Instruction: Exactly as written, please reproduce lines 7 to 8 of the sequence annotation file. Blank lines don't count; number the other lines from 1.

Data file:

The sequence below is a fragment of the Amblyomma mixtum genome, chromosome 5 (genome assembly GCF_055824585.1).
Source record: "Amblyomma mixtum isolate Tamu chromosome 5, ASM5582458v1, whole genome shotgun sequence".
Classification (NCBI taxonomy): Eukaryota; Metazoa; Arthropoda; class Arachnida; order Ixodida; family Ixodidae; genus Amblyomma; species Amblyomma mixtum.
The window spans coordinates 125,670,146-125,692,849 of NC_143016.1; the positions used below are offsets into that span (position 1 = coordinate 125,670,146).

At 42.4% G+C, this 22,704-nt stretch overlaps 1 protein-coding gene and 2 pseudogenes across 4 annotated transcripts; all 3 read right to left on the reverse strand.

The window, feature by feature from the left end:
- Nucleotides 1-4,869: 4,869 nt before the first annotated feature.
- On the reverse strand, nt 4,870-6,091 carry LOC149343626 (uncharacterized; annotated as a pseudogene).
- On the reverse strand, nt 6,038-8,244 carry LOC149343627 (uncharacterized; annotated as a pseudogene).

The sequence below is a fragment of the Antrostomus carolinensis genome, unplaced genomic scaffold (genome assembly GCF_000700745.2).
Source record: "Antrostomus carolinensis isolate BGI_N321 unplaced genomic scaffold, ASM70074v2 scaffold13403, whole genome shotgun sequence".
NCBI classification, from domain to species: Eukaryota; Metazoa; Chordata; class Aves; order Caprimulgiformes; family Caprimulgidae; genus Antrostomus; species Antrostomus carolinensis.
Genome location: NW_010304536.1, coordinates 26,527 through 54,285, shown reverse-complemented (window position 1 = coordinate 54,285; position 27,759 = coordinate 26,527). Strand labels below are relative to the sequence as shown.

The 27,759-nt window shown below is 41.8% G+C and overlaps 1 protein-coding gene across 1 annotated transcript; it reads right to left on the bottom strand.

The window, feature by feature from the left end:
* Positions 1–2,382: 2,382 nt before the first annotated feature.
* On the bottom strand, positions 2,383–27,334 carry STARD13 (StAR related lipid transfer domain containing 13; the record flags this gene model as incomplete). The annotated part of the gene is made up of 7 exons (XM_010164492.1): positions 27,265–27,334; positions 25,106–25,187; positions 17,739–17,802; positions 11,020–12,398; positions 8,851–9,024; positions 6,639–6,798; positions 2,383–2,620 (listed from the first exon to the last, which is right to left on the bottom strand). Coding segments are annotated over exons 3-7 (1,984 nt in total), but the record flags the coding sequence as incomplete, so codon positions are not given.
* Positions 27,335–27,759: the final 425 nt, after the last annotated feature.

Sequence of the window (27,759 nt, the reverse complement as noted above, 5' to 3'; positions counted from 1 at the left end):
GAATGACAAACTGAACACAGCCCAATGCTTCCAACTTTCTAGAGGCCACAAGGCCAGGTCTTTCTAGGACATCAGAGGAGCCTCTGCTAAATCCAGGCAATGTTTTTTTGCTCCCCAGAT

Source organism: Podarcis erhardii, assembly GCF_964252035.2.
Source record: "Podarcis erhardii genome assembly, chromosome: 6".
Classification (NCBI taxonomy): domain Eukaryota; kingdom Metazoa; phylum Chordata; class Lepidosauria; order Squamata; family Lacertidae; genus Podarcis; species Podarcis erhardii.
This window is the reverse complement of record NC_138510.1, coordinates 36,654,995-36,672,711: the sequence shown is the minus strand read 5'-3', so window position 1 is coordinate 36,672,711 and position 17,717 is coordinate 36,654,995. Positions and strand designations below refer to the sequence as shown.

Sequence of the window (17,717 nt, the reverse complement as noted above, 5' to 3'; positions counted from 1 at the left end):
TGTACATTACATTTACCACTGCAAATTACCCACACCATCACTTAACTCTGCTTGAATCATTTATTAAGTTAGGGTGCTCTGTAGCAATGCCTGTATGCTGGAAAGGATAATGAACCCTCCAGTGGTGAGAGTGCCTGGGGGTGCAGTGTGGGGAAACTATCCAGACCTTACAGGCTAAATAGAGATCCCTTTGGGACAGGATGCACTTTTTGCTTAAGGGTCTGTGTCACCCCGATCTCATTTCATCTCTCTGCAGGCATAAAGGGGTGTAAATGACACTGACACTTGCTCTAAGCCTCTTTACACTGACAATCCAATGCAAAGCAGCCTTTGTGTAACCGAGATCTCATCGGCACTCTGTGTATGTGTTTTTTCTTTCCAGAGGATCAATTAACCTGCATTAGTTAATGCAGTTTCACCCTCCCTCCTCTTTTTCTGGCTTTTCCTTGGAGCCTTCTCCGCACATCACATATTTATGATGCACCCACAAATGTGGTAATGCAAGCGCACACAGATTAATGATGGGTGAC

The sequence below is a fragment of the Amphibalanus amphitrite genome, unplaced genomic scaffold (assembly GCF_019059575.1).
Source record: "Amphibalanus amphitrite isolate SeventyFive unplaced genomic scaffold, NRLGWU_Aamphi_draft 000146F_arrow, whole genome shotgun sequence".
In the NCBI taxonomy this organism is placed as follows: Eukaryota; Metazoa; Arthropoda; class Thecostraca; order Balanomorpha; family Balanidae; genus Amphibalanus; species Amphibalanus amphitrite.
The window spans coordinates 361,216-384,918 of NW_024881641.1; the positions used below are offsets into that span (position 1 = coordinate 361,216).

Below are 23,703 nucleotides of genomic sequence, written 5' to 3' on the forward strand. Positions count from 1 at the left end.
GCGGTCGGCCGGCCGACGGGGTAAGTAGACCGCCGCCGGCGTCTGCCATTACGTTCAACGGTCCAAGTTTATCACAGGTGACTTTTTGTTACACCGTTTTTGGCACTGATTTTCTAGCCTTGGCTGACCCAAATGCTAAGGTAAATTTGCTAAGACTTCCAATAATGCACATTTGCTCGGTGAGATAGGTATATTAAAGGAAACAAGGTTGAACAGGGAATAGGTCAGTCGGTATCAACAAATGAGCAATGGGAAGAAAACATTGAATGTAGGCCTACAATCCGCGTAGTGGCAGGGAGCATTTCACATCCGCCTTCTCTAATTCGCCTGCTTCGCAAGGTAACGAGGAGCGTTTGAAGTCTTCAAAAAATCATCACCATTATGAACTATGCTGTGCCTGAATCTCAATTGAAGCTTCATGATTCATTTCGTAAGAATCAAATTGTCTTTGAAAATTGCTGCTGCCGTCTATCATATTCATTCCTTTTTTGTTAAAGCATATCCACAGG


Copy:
- Nucleotides 1-4,869: 4,869 nt before the first annotated feature.
- On the reverse strand, nt 4,870-6,091 carry LOC149343626 (uncharacterized; annotated as a pseudogene).